SACRAMENTO (CBS13) — For weeks we’ve been dealing with fires and periods of triple-digit heat, but this week we are facing our first potential Public Safety Power Shutoff of the season. Why now? Along with the heat wave, this week the region will also experience its first significant off-shore wind event of the season.

The National Weather Service has issued a red flag warning due to low relative humidity and wind gusts forecasted up to 50 mph.

Realistically, power lines should be able to withstand 50 mph gusts, which has some wondering what else utilities consider before issuing a Public Safety Power Shutoff.

“The utilities have different tools at their disposal,” explained Craig Clements, Director of The Wildfire Research Center at San Jose State. He noted that wind gusts and relative humidity are just a couple of the elements utilities consider before cutting off the power. They don’t just rely on the “typical weather forecast.

“They have customized forecast platforms, numerical models that are very high resolution that can forecast the winds in a very specific, localized regions. In addition to looking at fire danger and fire potential, each utility has their own set of tools that are state of the art science,” he said.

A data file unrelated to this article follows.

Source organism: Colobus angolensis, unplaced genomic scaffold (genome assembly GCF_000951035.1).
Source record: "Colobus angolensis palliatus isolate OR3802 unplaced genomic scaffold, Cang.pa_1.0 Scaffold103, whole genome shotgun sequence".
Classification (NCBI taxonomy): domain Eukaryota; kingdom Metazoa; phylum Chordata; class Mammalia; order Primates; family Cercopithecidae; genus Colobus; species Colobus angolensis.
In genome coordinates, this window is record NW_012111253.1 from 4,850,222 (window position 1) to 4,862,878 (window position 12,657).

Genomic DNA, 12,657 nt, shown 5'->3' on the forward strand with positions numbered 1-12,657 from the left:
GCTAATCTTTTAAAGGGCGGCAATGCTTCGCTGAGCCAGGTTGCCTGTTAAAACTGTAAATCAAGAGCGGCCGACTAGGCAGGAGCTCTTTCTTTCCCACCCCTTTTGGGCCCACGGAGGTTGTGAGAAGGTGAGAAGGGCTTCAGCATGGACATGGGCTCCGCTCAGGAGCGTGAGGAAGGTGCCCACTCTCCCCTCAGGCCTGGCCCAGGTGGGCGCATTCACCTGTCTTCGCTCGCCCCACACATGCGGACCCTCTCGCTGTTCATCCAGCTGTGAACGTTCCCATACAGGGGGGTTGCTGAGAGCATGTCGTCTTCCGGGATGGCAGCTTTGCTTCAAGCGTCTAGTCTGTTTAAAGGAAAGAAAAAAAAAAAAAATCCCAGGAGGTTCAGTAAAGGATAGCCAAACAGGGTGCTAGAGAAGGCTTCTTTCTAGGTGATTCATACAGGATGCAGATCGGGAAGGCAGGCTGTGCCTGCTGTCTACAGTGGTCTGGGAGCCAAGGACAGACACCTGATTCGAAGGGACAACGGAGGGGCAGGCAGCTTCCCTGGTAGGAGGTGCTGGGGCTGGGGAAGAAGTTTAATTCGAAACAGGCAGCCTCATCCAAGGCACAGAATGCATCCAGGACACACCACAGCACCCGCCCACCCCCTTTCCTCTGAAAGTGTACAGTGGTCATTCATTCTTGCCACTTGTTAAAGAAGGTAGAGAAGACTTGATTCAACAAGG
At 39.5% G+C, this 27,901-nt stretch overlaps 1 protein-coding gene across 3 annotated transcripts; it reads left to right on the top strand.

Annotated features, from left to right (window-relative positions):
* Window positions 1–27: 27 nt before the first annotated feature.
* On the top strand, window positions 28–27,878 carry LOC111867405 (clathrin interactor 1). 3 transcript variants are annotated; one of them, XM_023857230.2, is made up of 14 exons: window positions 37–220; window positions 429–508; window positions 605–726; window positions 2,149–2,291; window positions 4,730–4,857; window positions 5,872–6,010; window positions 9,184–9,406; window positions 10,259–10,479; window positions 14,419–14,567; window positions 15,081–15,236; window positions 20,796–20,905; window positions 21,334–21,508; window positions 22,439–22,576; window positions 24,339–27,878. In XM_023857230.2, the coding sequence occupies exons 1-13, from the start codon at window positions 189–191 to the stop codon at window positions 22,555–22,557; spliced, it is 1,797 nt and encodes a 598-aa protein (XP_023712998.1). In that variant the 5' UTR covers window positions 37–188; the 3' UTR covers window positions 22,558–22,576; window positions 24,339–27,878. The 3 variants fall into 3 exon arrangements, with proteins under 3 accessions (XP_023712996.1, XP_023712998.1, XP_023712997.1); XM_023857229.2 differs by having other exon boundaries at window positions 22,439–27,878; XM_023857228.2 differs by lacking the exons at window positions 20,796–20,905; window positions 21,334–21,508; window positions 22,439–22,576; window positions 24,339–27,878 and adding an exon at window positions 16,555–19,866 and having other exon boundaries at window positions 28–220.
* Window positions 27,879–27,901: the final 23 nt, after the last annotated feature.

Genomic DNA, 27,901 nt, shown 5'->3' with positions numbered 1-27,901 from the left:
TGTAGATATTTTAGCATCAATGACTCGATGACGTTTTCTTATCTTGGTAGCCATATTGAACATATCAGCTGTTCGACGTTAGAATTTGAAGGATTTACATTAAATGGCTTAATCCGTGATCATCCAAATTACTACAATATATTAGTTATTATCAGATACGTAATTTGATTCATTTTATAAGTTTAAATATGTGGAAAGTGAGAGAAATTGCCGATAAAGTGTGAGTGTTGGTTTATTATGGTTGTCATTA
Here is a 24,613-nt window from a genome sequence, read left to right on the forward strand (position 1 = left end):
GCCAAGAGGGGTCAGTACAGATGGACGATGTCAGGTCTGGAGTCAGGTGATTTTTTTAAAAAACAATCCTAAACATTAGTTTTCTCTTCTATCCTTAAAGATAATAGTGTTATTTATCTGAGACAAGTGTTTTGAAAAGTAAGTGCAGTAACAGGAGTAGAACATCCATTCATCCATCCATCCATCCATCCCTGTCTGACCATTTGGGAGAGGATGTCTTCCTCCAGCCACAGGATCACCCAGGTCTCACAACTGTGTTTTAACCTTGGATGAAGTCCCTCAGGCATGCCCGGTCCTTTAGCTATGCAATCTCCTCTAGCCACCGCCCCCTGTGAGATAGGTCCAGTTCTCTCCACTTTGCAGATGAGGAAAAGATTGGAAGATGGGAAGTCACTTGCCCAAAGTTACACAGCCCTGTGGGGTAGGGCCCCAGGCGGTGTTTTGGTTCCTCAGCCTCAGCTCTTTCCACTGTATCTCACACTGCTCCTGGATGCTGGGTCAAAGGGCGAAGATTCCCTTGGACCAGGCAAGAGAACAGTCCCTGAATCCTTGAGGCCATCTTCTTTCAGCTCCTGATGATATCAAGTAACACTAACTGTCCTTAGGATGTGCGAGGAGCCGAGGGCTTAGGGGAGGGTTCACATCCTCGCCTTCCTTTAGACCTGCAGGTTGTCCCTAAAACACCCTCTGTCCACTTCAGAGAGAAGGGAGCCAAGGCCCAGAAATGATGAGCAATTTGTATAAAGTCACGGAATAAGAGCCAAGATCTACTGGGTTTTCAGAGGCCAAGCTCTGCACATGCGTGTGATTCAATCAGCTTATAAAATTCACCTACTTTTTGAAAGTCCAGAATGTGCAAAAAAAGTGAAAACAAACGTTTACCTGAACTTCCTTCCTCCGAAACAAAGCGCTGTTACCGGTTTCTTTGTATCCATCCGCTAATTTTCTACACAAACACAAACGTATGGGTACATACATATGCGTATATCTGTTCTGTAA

In short, while the National Weather Service forecasts general fire weather conditions, PG&E meteorologists are forecasting specific fire potential.

READ MORE: PG&E To Cut Power To Customers In 22 Counties Beginning Monday Night

In addition to low humidity and wind speeds, PG&E must take into account localized fuel moisture content — the dry brush and trees — and local topography like valleys, canyons and peaks, which can create microclimates with locally higher wind gusts.

Brett Edwards, a career meteorologist at PG&E, explains the utility has a proprietary Fire Potential Index (FPI) along with an outage-producing wind model that can provide much more detail than traditional weather models.

“We can narrow it down to as much as one canyon compared to the other, one side of a ridge, compared to the other. We can get that very fine detail and help us determine where the absolute need to turn off the power is,” Edwards said.

PG&E says it has installed more than 800  weather stations, most in high fire-threat areas in Northern and Central California, with a goal to deploy 1,300 by next year.

As of Monday, models were indicating the greatest concern, and highest winds, would occur Tuesday morning in the foothills, sierra, and the North Bay mountains.

Edwards says, this week, dry vegetation, fuel for the fire, is one of the biggest concerns. The extreme heat combined with forecasted downslope winds, which are also drying, will be a significant factor in the PSPS forecasting.

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As for the infrastructure, while the power lines are built to sustain 40-50 mph winds, Edwards points out that the trees around them are not always as strong.